Langhe Monferrato Roero

Confraternity of San Michele - Serravalle Langhe

Bossolasco (14,00 km)
Highlights and tour details

In the heart of the Alta Langa, a truly varied landscape unfolds in comparison to the more familiar vineyard hills of Barolo or Barbaresco. We will dedicate a whole day to this area, walking along gentle, sunny ridges, but also in the regenerating environment of the tall woods. Bossolasco is the departure and arrival point; the object of the visit is the confraternity of San Michele in Serravalle Langhe, which will open its doors thanks to the Chiese a Porte Aperte app (Churches with Open Doors).


From Bossolasco, the little capital of this territory, we begin the walk along easy country roads in the basin of Prato Noero, among wheat fields, kitchen gardens, hazelnut groves, and the recently planted vineyards, destined for the production of Alta Langa DOCG. Even in this high hill environment, the vineyard is the protagonist, but never exclusive.

  • Halfway along the route, the Confraternity of San Michele in Serravalle Langhe is an unsuspected Gothic jewel, with its 15th-century frescoes of the Monregalese school. The village, a panoramic balcony over the hills of the western Langa and the Alps, also offers two quality trattorias for a regenerating break.

The loop then continues towards the country church of Santa Maria Maddalena, where it is easy to come across a few flocks of Langa sheep grazing. The day draws to a close with a route on a path along the wooded edges between Bossolaschetto and Bossolasco. We enter a wild and shady environment, walking at the foot of ancient chestnut and cherry trees, keeping an eye out for traces of animals passing by and, in spring, for the numerous spontaneous orchids.

There is no lack of adventure in the occasional easy ford in the "rittani", where the rare streams that cut deeply into the Langa hills flow. At the sight of the ruins of the Casino tower, we wonder what its function was and what events its stones have witnessed.

A short climb leads us back to the human society, to the pretty centre of Bossolasco, a linear village perched on a ridge. Here we take our last steps among the rose bushes that bloom along Via Umberto I. The day can only end in one of the village bars, with a glass of Alta Langa DOCG, overlooking the vineyards from which it originates.

Points of interest

Confraternity of San Michele

From its simple façade, it is not easy to perceive the beauty of the frescoes inside this small church, of which there are records dating back to the 13th century, when it was the only parish church in a vast area between Diano d'Alba and Murazzano. Also known as the Oratory of the Disciplinati, it was modified over time: the cross-vaulted room, where the main entrance is now located, was the ancient presbytery, entirely frescoed by an anonymous painter of the Monregalese school, in the second half of the 15th century. The four rib vaults of the cross vault depict the blessing Christ enclosed in the vesica piscis, between Mary Magdalene and St Stephen. In the opposite rib vault, the archangel Michael holds the scales with which he weighs souls in his left hand and pierces Satan with his right. In the remaining two vaults, the evangelists are seated at a desk, with their respective Gospels open and accompanied by their iconographic symbols (the lion for Mark, the eagle for John, the ox for Luke and the donkey for Matthew). The four scenes are framed by a precious frieze with plant motifs. A bright polychrome rose window stands out in the centre of the cross vault, and the Agnus Dei and faces of saints in the roundels.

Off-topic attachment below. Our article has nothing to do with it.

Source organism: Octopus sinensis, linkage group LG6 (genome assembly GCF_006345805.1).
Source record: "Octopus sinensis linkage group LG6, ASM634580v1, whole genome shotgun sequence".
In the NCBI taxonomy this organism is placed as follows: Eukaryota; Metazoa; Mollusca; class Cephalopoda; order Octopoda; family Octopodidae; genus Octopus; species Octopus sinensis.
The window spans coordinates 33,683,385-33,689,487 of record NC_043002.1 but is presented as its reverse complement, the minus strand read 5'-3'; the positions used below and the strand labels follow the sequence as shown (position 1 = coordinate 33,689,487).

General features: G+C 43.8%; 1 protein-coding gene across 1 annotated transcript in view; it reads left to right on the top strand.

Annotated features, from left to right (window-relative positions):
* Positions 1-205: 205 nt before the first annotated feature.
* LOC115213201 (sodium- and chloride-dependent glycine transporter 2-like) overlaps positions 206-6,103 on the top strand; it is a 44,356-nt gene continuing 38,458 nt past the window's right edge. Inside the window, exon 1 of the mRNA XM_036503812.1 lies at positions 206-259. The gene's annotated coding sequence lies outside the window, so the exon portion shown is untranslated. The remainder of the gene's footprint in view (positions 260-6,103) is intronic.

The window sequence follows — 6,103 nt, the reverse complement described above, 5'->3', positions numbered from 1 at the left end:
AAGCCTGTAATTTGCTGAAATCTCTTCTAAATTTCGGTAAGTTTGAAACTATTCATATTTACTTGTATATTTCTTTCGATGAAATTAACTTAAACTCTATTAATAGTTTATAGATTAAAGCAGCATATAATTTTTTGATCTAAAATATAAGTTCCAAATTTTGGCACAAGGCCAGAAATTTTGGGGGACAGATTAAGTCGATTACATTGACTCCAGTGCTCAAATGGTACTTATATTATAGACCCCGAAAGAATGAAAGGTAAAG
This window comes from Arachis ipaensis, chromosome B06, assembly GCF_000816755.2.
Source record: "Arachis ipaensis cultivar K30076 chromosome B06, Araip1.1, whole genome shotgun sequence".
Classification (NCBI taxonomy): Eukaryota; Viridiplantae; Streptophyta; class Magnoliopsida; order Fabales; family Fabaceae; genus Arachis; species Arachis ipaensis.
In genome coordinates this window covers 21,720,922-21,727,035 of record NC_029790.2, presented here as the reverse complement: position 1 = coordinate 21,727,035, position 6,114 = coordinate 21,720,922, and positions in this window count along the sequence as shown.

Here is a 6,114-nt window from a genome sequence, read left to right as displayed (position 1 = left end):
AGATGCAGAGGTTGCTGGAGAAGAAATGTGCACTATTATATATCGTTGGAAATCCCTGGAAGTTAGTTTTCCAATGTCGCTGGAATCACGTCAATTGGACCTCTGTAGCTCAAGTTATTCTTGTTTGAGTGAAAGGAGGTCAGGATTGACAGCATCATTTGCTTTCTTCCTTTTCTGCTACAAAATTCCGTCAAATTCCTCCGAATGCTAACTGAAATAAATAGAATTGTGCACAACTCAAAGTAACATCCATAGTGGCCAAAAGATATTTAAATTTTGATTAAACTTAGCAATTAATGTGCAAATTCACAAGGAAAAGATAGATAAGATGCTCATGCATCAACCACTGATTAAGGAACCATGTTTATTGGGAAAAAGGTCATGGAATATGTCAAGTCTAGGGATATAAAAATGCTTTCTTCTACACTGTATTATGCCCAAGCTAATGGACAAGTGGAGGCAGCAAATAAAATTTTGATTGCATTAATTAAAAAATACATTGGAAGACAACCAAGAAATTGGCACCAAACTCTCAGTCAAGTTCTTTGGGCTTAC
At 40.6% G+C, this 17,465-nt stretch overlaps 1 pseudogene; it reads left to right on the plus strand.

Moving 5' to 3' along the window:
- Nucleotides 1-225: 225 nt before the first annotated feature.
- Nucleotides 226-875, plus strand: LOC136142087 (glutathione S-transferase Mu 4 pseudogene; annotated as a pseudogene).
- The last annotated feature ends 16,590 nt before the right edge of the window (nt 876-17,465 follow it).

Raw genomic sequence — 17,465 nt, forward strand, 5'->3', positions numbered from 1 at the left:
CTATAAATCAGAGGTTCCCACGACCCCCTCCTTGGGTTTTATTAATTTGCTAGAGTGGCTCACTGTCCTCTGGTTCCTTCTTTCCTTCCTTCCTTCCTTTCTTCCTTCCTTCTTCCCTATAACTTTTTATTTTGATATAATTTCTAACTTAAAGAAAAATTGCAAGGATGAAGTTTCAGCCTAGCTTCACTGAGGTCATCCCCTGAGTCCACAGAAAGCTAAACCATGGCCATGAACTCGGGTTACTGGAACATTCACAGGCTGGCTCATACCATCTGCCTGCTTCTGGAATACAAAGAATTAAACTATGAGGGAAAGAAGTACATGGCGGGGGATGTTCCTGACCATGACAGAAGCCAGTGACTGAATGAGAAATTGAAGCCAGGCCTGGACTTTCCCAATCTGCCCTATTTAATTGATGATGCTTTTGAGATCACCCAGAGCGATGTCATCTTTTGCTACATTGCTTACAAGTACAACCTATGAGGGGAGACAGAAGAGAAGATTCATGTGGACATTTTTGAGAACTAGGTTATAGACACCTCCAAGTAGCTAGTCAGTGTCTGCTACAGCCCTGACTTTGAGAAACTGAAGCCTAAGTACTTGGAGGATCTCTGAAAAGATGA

After World War II, this town was the favourite holiday resort of a group of Turin painters, including Felice Casorati, his wife Daphne Maugham, Enrico Paulucci and Francesco Menzio. Their stay gave rise to a project: the creation of painted signs for the town's shops. Most of these shops have now disappeared, but the signs remain and are displayed in the headquarters of the Unione dei Comuni, in Via Umberto I.

The Confraternity of San Michele in Serravalle Langhe will open its doors thanks to the Chiese a Porte Aperte app. (Churches with Open Doors). Chiese a porte aperte is a system of automated opening and narration of churches in Piedmont and Valle d'Aosta. Download the Chiese a porte aperte app. For info:

Other information

Recommended period: spring, autumn
Devotional interest: Yes
Access by public transport: Yes
Disabled facilities: No
Provinces crossed: Langhe Monferrato e Roero

Notes on public transport
From Alba, with line 120, which also runs from Serravalle. Few runs per day and never on Sundays or in August. It is advisable to arrive the day before.
Departure, arrival and municipalities crossed
Departure and arrival
corso della Valle
12060 Bossolasco (CN)
see on map

Accomodations and services

Please note that the routes may include some sections where there is traffic.
The information contained in the pathways is not binding on the authors and verifiers of the pathways.